Is Fort De Soto park the best beach in the country?

Fort De Soto Park is a county-owned park in Pinellas County, and as county-owned parks go, it’s one of the most spectacular.

With a beach that regularly ranks in Dr. Beach’s completely arbitrary top 10 beaches in the country, a historic fort, kayak trails, fishing piers, an amazing campground and miles of hiking and biking trails, there is no shortage of things to do at the park.

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Fort De Soto has a sentimental place in my heart – it’s where I had some of my earliest and most memorable tent camping experiences.  It was also one of the closest wilderness areas to my childhood home, presenting a drastically different beach landscape than the nearby tourist-filled, condominium-lined beaches of St. Pete and Clearwater.

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The mangrove trails at Weedon Island are the coolest ever

A few months ago, I posted a Friday photo from Weedon Island Preserve, in St. Petersburg. The photo was a few years old, but I revisited the park recently to kayak the trails for probably the tenth time.

There’s lots of great kayaking in Florida, and lots in the Tampa Bay area, but nowhere comes close to Weedon Island.  Watch the video for a good summary:

Weedon is located in on the Tampa Bay side (as opposed to the Gulf side) of St. Petersburg.  Even though it’s been open to the public for the last 80 years, you’d be surprised how many people in the Bay area have never even heard of it.

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History and mystery at Rye Preserve in Manatee County

I’m a big fan of “neighborhood campgrounds” – those little, out-of-the-way campgrounds with few amenities and even fewer campers.  Probably because I don’t care too much about campsite grills and frills, but these campgrounds tend to be cheaper, quieter and ready on short notice.

In Manatee County, Rye Preserve is one such campground.  It’s about as in-the-middle-of-nowhere as you can get in that county, and it’s a pretty cool place to spend the weekend. There are about 20 sites at the campground, and they are rented on a first-come-first-served basis for $20 a night.  You can easily fit three tents on a single site.

S'mores

The chocolate gets extra melty if you leave it in your car all day.

There is nothing special about the campground, at all.  It’s as ho-hum as they come – clean bathrooms, occasional picnic tables, a small ranger station – but its relative isolation means there are all sorts of cool things to do nearby.

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$40 to sleep on the sand? Check out Long Key State Park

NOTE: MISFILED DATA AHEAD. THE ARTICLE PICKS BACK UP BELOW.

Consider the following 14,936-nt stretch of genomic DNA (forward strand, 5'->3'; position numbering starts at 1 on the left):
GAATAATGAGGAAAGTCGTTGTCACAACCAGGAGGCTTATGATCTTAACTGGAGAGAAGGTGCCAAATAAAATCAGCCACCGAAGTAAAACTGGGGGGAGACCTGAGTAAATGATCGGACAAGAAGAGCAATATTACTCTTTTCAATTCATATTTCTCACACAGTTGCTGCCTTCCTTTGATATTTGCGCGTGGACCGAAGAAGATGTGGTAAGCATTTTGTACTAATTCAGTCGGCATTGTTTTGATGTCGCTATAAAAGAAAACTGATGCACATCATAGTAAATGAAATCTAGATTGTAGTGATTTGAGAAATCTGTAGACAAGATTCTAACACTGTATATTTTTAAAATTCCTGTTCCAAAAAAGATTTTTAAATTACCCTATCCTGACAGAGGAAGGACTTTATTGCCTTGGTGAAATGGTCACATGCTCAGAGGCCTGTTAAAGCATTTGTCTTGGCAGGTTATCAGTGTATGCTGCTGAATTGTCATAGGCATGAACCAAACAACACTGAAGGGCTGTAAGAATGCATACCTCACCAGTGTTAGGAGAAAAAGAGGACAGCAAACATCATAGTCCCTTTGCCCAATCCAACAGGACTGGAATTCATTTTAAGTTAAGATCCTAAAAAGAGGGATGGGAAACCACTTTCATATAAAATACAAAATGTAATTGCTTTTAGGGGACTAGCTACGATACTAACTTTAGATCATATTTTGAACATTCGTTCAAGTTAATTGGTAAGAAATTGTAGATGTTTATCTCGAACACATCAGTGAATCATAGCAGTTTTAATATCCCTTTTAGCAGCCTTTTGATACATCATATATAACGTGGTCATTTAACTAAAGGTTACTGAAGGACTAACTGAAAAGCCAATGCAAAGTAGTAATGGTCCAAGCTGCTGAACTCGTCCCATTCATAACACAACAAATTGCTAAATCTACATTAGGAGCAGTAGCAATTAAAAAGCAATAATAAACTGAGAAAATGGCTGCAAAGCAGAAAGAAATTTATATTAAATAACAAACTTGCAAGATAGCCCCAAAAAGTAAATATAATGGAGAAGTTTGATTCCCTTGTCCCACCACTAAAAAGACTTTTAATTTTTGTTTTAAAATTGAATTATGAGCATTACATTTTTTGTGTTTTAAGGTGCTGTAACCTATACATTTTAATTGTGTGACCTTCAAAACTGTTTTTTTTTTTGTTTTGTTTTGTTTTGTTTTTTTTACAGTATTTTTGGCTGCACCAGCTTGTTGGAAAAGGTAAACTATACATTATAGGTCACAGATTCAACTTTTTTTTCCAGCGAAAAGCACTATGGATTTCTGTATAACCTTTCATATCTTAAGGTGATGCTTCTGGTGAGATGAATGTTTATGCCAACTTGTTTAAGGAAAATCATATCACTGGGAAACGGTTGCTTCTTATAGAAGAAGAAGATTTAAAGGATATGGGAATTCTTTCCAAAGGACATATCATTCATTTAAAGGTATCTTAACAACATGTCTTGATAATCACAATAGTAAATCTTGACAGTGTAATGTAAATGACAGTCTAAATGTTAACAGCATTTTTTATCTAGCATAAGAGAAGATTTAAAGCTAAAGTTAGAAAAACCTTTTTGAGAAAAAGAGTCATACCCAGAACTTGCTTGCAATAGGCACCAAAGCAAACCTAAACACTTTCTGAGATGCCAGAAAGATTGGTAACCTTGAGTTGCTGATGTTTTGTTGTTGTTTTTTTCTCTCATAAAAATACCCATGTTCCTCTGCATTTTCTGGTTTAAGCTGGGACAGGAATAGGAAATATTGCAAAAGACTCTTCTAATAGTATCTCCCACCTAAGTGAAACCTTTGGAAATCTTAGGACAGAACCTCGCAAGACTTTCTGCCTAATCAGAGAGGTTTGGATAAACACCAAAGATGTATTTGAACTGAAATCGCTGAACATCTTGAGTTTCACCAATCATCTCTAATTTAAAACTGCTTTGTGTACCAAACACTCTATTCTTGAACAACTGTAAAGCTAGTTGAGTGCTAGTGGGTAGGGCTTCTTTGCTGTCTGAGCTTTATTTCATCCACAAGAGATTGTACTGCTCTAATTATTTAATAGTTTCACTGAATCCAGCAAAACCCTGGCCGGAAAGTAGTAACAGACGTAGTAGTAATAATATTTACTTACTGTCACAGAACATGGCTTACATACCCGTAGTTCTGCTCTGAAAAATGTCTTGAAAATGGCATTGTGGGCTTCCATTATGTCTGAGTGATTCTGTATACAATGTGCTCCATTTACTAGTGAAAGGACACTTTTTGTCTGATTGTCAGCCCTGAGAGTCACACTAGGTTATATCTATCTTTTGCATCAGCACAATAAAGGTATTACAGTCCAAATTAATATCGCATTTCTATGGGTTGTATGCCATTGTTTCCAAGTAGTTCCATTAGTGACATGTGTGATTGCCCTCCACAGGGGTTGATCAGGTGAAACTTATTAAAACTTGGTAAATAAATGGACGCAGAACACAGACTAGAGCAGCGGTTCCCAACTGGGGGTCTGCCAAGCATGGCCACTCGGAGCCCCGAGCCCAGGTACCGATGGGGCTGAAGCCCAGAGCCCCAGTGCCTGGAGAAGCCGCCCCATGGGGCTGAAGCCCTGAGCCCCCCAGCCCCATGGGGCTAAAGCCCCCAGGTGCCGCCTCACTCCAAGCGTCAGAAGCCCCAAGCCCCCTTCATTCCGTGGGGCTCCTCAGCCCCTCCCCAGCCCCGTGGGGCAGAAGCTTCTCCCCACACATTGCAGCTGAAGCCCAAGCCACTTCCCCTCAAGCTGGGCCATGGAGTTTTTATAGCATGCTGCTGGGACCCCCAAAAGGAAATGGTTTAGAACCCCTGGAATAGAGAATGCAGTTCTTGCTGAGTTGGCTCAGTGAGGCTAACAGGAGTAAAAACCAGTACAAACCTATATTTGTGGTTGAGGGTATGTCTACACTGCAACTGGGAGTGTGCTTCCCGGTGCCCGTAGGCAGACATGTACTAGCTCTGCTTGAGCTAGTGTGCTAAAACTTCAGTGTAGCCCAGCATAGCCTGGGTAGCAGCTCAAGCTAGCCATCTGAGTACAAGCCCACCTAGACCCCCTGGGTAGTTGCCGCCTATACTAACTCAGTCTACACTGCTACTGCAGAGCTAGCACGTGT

If you’ve never slept on a beach, you should add it to your bucket list.

There’s something about the roar of the ocean in the middle of the night that is unforgettable.  I spent the first 23 years of my life within five minutes of the Gulf of Mexico.  I’ve spent every year since within an hour and a half.  I’ve boated, kayaked, fished, swam.  I’ve run on the beach, I’ve snorkeled on reefs, I’ve cruised from island to island in the Caribbean and Central America.

But I’ve never felt the ocean like I did sleeping in a cheap tent on the sand.

Sunset from Long Key

If you’re reading this within four hours of the Florida Keys, here’s what you should do this weekend:

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Video from Silver River in Ocala – Hiking, biking, kayaking, Oh yeah!

I’ve written about kayaking on Silver River in Ocala before, but I haven’t touched on any of the other cool things to do there.

I’ll hit on a few of them quickly, and I’ve put together a little video to give you the sense of what else is out there.

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Photo Friday – Weedon Island Preserve

Here’s a special Saturday edition of Photo Friday!

Weedon Island Preserve, on the Tampa Bay side of Pinellas County, offers one of the coolest mangrove trails in the state.  The channels, which were dug by the Army Corps of Engineers in the 1950s to help reduce the mosquito population (didn’t work), are now maintained as a series of kayak trails.  In many places, the trails are so narrow that you need to use a half-paddle to get through.  Crabs, snakes, rays and wading birds fill the park, and there’s a nearby manatee viewing area.  I can’t recommend this place enough.

Kayaking Silver River in Ocala, Fla.

You’d be hard pressed to find a more scenic river in central Florida than Silver River.  The slow, meandering current (2-3 knots, according to the park rangers) makes for an easy paddle in either direction, and because it flows through a state park, there is no development along the riverbank, save for one tattered old cabin.

Silver River State Park

Beautiful afternoon for kayaking up Silver River.

There’s a kayak launch inside the state park ($6 per car to enter), and from there, you can explore the 5 ½ mile spring run, before the river eventually joins the Ocklawaha.

It’s a bit of a hike from the parking lot to the river, and motorized vehicles aren’t allowed on the trail.  If you’re traveling alone, with several kayaks or with a heavy canoe, you’ll need a manual trailer to get your gear down to the water.  It’s a long ½ mile with a kayak trailer in tow.  Complicating matters further, the trail to the river is mostly soft sand, and while I didn’t have the pleasure of dragging a trailer through it, I’m guessing it’s a less-than-pleasurable experience, particularly in mid summer.

In light of all that, the park offers canoe rentals for $7 an hour on a first-come-first-served basis.  They’re locked up down by the water, so a key and a paddle is all you’ll have to lug down the river trail.

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